(741h) Advanced Control Automation System of the Syngas Chemical Looping Process: Dynamic Model Simulation and Controller Development

Hsieh, T. L., The Ohio State University
Xu, D., The Ohio State University
Fan, L. S., The Ohio State University
Tong, A., The Ohio State University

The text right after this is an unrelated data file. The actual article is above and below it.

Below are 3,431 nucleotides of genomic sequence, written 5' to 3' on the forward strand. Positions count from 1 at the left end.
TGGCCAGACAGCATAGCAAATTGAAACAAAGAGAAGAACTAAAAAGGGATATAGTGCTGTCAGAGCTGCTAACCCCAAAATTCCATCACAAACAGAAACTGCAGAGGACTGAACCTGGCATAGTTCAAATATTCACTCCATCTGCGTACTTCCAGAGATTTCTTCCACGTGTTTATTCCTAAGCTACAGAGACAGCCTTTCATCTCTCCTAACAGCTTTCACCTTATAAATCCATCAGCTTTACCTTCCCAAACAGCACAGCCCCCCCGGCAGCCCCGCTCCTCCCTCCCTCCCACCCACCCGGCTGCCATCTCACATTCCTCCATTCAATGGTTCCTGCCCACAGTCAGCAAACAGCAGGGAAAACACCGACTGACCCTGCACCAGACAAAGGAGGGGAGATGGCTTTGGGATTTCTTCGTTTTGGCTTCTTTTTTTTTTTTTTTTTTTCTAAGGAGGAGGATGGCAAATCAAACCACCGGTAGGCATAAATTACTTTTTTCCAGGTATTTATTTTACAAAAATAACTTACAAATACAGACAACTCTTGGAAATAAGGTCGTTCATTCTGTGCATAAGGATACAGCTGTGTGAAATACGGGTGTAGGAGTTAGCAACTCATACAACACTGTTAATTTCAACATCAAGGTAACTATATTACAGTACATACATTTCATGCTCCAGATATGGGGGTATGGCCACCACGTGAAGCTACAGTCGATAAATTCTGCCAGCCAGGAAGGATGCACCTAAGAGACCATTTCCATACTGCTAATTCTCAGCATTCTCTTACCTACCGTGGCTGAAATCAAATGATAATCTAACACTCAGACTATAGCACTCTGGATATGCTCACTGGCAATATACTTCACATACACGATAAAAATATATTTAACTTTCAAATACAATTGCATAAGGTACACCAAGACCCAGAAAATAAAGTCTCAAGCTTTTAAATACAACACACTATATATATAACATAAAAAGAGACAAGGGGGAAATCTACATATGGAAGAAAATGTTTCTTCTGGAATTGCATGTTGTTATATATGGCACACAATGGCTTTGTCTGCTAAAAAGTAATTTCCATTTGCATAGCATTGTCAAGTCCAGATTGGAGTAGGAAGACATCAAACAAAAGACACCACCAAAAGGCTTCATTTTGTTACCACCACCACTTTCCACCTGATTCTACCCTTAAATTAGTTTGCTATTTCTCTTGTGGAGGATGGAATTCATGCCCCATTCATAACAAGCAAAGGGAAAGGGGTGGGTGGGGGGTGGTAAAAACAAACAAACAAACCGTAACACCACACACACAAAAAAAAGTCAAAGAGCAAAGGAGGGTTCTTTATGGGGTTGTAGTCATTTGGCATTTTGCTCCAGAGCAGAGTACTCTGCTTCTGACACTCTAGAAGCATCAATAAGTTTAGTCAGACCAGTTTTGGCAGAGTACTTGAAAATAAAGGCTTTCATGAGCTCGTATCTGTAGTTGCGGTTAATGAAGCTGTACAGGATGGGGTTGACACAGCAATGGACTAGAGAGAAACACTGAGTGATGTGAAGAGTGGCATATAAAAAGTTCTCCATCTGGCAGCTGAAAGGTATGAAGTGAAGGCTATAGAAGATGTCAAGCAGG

Over the last two decades of development, chemical looping has become an attractive energy and/or chemical production technology with near-zero CO2 emissions. In a chemical looping process, metal oxide particles serve as an oxygen carrier to indirectly convert carbonaceous fuels such as syngas, natural gas, coal or biomass into a concentrated stream of CO2 without the need for energy intensive gas-gas separation techniques. The metal oxide-based oxygen carrier supplies oxygen to the fuel from air via a cyclic reduction-oxidation reaction without direct contact of the fuel with the nitrogen-laden air stream. Ohio State University has been developing an advanced chemical looping technology which utilizes a unique moving bed design to maximize fuel conversion to concentrated CO2 and oxygen carrier conversion to minimize the solid circulation rate. Further, OSU has developed non-mechanical integrated reactor system that allows the oxygen carrier particles to circulate while preventing the gases present in each reactor from mixing. These concepts have been successfully demonstrated and scaled from laboratory testing to a 250kWth â?? 3 MWtbyh pilot plant constructed at the National Carbon Capture Center. One of the main challenges for operating the chemical looping unit at larger scale is the complexity of controlling and integrating multiple auxillary components simultaneously while maintaining proper operation of the chemical looping reactor system. Due to the interconnected nature of the reactor configuration and the high nonlinearity of the governing equations of the process dynamics, it is difficult to adjust or control the value of one process variable without manipulating multiple inputs. Therefore, the level of knowledge and experience required for the operators is relatively high to correctly perform state transitions between different operating conditions. The presented work seeks to develop a sophisticated control algorithm which is capable of performing automated action sequence to startup, maintain steady state and shutdown the chemical looping process. Multiple aspects of the project will be discussed, including the development of dynamic models of the SCL process, the design of a hybrid sliding mode controller structure, the instrument and equipment design for automation, and the test results of concept demonstration performed on the sub-pilot and pilot scale SCL units integrated with the developed control algorithms.